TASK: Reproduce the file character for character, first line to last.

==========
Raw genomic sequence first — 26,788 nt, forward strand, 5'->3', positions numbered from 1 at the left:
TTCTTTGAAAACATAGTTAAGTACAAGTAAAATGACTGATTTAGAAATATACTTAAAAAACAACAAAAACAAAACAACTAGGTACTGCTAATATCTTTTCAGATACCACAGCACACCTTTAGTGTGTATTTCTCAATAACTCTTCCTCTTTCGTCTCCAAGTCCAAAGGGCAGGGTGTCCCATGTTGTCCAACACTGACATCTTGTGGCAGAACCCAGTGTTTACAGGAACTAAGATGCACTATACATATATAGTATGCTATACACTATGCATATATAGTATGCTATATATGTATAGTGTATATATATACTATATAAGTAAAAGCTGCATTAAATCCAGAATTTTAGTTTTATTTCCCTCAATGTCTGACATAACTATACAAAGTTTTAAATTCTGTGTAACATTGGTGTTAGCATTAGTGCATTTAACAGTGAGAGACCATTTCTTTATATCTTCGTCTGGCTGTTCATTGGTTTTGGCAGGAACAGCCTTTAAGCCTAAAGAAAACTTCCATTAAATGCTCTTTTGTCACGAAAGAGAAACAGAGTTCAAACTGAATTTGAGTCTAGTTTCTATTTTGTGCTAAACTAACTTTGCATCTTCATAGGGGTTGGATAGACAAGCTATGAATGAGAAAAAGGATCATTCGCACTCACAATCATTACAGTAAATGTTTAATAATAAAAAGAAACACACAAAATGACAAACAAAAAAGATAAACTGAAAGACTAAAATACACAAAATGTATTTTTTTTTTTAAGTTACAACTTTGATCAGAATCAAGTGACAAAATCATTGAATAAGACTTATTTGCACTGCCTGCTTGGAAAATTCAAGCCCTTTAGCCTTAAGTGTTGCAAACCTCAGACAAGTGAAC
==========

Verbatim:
Raw genomic sequence first — 26,788 nt, forward strand, 5'->3', positions numbered from 1 at the left:
TTCTTTGAAAACATAGTTAAGTACAAGTAAAATGACTGATTTAGAAATATACTTAAAAAACAACAAAAACAAAACAACTAGGTACTGCTAATATCTTTTCAGATACCACAGCACACCTTTAGTGTGTATTTCTCAATAACTCTTCCTCTTTCGTCTCCAAGTCCAAAGGGCAGGGTGTCCCATGTTGTCCAACACTGACATCTTGTGGCAGAACCCAGTGTTTACAGGAACTAAGATGCACTATACATATATAGTATGCTATACACTATGCATATATAGTATGCTATATATGTATAGTGTATATATATACTATATAAGTAAAAGCTGCATTAAATCCAGAATTTTAGTTTTATTTCCCTCAATGTCTGACATAACTATACAAAGTTTTAAATTCTGTGTAACATTGGTGTTAGCATTAGTGCATTTAACAGTGAGAGACCATTTCTTTATATCTTCGTCTGGCTGTTCATTGGTTTTGGCAGGAACAGCCTTTAAGCCTAAAGAAAACTTCCATTAAATGCTCTTTTGTCACGAAAGAGAAACAGAGTTCAAACTGAATTTGAGTCTAGTTTCTATTTTGTGCTAAACTAACTTTGCATCTTCATAGGGGTTGGATAGACAAGCTATGAATGAGAAAAAGGATCATTCGCACTCACAATCATTACAGTAAATGTTTAATAATAAAAAGAAACACACAAAATGACAAACAAAAAAGATAAACTGAAAGACTAAAATACACAAAATGTATTTTTTTTTTTAAGTTACAACTTTGATCAGAATCAAGTGACAAAATCATTGAATAAGACTTATTTGCACTGCCTGCTTGGAAAATTCAAGCCCTTTAGCCTTAAGTGTTGCAAACCTCAGACAAGTGAAC